The scientific achievements of India are fascinating. Iron was known in the Ganga valley in the mid second millennium BCE.
The Indus-Saraswati Civilization built planned towns with underground drainage, civil sanitation, hydraulic engineering, and air-cooling architecture covering a region about half the size of Europe. Weights and linguistic symbols were standardized across this vast geography, for a long period of over 1,000 years, from around 3,000 BCE to 1500 BCE. Textiles and steel were the mainstays of the British Industrial Revolution. Both had their origins in India. Textiles turned out to be the first major success of the Industrial Revolution, and Britain replaced India as the world's leading textile exporter. The technology, designs and even raw cotton were initially imported from India.
Is it competition with China, a flexing of muscles, a desire to claim India’s ‘rightful’ place in the community of nations or a genuine scientific pursuit of knowledge? Though ‘official’ history has, since the ascent of the West, been very biased towards a Western point of view, questioning minds have started correcting this propagandistic tilt of perspective by their open-minded studies and findings.
There are basically two theories of wealth distribution.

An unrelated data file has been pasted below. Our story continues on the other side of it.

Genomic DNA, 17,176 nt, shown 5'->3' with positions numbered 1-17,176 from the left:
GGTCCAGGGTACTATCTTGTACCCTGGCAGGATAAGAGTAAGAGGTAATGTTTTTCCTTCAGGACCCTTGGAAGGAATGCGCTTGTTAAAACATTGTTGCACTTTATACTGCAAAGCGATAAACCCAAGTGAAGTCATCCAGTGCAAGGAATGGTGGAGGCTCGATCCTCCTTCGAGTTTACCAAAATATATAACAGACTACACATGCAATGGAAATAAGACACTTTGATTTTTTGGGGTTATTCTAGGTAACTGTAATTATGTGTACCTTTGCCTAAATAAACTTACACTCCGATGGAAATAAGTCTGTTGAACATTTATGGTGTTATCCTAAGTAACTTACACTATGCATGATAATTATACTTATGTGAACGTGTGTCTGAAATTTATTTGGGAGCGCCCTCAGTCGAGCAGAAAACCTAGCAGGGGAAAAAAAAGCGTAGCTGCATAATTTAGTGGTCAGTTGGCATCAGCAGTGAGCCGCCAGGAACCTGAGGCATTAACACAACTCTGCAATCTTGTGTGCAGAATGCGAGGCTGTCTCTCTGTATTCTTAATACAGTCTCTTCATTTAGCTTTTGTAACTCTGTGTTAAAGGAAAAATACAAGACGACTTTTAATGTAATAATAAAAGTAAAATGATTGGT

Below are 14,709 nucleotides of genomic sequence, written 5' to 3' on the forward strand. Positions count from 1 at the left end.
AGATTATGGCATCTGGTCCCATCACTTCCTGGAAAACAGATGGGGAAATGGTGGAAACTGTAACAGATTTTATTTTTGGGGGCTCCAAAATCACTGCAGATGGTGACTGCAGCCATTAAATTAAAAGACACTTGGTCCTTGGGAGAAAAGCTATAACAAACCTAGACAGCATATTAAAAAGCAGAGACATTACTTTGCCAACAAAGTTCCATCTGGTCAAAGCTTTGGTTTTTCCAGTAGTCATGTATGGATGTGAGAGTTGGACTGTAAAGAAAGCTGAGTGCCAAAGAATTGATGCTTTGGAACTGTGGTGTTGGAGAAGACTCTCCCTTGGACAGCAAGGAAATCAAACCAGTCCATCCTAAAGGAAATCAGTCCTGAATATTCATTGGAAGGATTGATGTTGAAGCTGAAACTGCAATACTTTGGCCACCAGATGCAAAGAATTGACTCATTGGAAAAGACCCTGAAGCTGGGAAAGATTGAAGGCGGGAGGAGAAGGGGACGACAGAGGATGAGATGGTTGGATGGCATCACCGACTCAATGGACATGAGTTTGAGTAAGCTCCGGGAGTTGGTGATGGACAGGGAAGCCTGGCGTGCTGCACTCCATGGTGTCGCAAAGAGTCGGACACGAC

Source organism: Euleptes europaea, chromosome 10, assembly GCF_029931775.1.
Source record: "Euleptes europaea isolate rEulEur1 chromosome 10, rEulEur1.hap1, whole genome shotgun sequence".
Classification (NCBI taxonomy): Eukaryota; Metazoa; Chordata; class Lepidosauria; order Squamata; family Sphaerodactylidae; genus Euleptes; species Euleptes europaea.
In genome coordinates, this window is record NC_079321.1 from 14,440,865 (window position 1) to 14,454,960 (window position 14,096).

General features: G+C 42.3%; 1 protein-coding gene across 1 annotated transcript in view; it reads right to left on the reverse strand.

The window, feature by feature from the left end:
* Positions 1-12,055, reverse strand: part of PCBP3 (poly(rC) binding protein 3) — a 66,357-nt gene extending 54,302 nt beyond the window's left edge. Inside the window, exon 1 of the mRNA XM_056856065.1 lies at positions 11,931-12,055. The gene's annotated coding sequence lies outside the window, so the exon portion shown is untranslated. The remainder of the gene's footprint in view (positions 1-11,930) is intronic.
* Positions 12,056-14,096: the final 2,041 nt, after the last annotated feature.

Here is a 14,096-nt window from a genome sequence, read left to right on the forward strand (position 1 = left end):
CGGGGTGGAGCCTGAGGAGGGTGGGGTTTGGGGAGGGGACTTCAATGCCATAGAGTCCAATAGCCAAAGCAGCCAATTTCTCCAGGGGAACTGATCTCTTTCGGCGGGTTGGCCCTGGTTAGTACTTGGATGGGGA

- According to one theory, the rising tide lifts all boats, and everyone benefits (even if unequally) from rising prosperity.
- The second theory says that some boats are anchored and will sink when the rising tides come in.
The graph above would show that wealth distribution of Gini-coefficient as it is measured is rather good for India, unlike many other countries of the world.
Many of the vigilant organizations like NGOs and social enterprises in India are the watchdogs trying to detect the anchors and make sure that anchored boats are freed to rise with the tides. Unlike somewhere else, where these NGOs and watchdogs would be in prison, they are doing their best to make sure that the rising tide of prosperity lifts all equally in India.
Visitors in India say that the overall mood in India is generally very upbeat after decades of stagnation.
Visitors to North Korea have not reported such feelings.